I've recently found a couple of different failure scenarios with NettyTransceiver that result in:
- Client threads blocking for long periods of time (uninterruptibly at that) while holding the stateLock write lock
- RPCs (either sync or async) never returning because a failure in sending the RPC was not propagated back up to the caller
The patch I'm going to submit will probably be a lot easier to understand, but I'll try to explain the main problems I found. There is a single type of underlying connectivity issue that seems to trigger both of these problems in NettyTransceiver: a failure at the network layer causes all packets to be dropped somewhere between the RPC client and server. You might think this would be a rare scenario, but it has happened several times in our production environment and usually occurs after the RPC server machine becomes unresponsive and needs to be physically rebooted. The only way I've been able to reproduce this scenario for testing purposes has been to set up an iptables rule on the RPC server that simply drops all incoming packets from the client. For example, if the client's IP is 10.0.0.1 I would use the following iptables rule on the server to reproduce the failure:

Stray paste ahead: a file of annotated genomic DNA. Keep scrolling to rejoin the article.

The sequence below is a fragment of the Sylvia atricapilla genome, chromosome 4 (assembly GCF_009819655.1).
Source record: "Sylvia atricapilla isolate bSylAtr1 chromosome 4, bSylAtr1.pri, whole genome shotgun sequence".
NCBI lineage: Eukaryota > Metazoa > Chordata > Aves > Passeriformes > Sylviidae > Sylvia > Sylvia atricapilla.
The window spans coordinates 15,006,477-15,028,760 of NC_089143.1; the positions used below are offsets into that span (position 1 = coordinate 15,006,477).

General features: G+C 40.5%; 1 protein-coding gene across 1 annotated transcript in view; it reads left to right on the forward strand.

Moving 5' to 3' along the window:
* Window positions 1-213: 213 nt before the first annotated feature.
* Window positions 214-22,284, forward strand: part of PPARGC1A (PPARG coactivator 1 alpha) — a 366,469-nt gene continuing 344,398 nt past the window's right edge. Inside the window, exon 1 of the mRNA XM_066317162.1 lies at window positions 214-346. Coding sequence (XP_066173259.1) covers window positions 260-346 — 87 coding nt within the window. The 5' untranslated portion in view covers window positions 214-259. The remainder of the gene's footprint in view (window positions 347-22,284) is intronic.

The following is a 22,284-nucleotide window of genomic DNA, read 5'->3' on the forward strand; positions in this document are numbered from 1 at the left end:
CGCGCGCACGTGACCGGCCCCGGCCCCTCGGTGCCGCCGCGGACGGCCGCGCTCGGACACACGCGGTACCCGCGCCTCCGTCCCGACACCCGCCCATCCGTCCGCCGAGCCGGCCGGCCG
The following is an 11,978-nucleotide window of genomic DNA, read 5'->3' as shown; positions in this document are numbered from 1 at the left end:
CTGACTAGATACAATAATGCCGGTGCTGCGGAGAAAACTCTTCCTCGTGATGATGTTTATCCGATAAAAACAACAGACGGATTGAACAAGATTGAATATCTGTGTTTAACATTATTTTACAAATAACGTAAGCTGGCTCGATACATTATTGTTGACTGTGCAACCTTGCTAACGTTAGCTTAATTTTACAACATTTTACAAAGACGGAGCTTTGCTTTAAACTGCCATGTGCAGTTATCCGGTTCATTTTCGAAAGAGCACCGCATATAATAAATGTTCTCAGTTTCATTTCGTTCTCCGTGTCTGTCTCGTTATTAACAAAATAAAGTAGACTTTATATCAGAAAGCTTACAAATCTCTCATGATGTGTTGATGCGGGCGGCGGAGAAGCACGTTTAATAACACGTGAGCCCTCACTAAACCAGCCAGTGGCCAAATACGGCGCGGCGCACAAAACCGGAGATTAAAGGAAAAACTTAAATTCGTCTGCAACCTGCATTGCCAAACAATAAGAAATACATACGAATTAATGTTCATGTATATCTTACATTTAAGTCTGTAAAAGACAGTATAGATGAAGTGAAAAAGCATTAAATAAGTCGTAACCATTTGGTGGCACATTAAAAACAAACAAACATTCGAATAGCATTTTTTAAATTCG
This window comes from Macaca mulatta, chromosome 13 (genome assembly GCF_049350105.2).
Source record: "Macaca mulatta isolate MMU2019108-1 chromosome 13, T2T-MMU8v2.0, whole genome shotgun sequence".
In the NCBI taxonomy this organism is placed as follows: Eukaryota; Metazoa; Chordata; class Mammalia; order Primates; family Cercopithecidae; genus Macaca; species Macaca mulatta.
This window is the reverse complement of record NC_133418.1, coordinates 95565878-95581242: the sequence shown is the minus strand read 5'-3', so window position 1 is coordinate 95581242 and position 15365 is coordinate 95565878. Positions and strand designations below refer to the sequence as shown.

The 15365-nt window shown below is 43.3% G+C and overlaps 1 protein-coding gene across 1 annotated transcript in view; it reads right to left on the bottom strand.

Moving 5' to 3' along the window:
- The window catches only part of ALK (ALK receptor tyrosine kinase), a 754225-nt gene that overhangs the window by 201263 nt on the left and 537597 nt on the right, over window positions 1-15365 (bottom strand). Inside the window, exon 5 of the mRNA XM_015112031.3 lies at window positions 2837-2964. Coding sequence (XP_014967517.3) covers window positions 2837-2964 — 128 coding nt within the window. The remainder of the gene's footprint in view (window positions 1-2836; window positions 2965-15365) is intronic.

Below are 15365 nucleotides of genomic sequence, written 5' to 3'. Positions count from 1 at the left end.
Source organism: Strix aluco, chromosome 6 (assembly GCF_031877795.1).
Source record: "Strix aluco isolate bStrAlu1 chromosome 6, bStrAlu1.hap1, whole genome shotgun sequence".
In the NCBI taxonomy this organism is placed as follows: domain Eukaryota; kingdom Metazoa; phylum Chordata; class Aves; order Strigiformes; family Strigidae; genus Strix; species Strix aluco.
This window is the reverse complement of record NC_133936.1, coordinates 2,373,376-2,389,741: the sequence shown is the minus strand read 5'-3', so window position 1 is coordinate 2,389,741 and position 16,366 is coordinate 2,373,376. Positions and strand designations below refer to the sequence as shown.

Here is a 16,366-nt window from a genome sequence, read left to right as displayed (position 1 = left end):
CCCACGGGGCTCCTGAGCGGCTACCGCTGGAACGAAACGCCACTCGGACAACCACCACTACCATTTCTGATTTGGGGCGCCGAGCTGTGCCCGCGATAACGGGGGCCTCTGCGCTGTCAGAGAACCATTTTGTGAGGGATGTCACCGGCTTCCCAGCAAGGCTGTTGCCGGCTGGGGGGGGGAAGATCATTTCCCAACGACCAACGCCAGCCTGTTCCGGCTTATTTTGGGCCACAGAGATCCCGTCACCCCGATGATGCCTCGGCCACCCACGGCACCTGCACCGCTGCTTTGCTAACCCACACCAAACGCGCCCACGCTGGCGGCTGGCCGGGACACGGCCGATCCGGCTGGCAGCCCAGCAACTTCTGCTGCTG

After looking through a lot of stack traces I think I've identified 2 main problems:
Problem 1: NettyTransceiver calls ChannelFuture#awaitUninterruptibly(long) in a couple places, getChannel() and disconnect(boolean,boolean,Throwable). Under the dropped packet scenario I outlined above, the client thread ends up blocking uninterruptibly for the entire connection timeout duration while holding the stateLock write lock. The stack trace for this situation looks like this:
At a minimum it should be possible to interrupt these connection attempts.
Problem 2: When an error occurs writing to the Netty channel the error is not passed back up the stack or callback chain (whether it's a sync or async RPC), so the client can end up waiting indefinitely for an RPC that will never return because an error occurred sending the Netty packet (i.e. it was never sent to the server in the first place). This scenario might yield a stack trace like the following:
It's difficult to provide a unit test for these issues because a connection refused error alone will not trigger it. The only way I've been able to reliably reproduce it is by setting the iptables rule I mentioned above. Hopefully a code review will be sufficient, but if necessary I can try to find a way to create a unit test.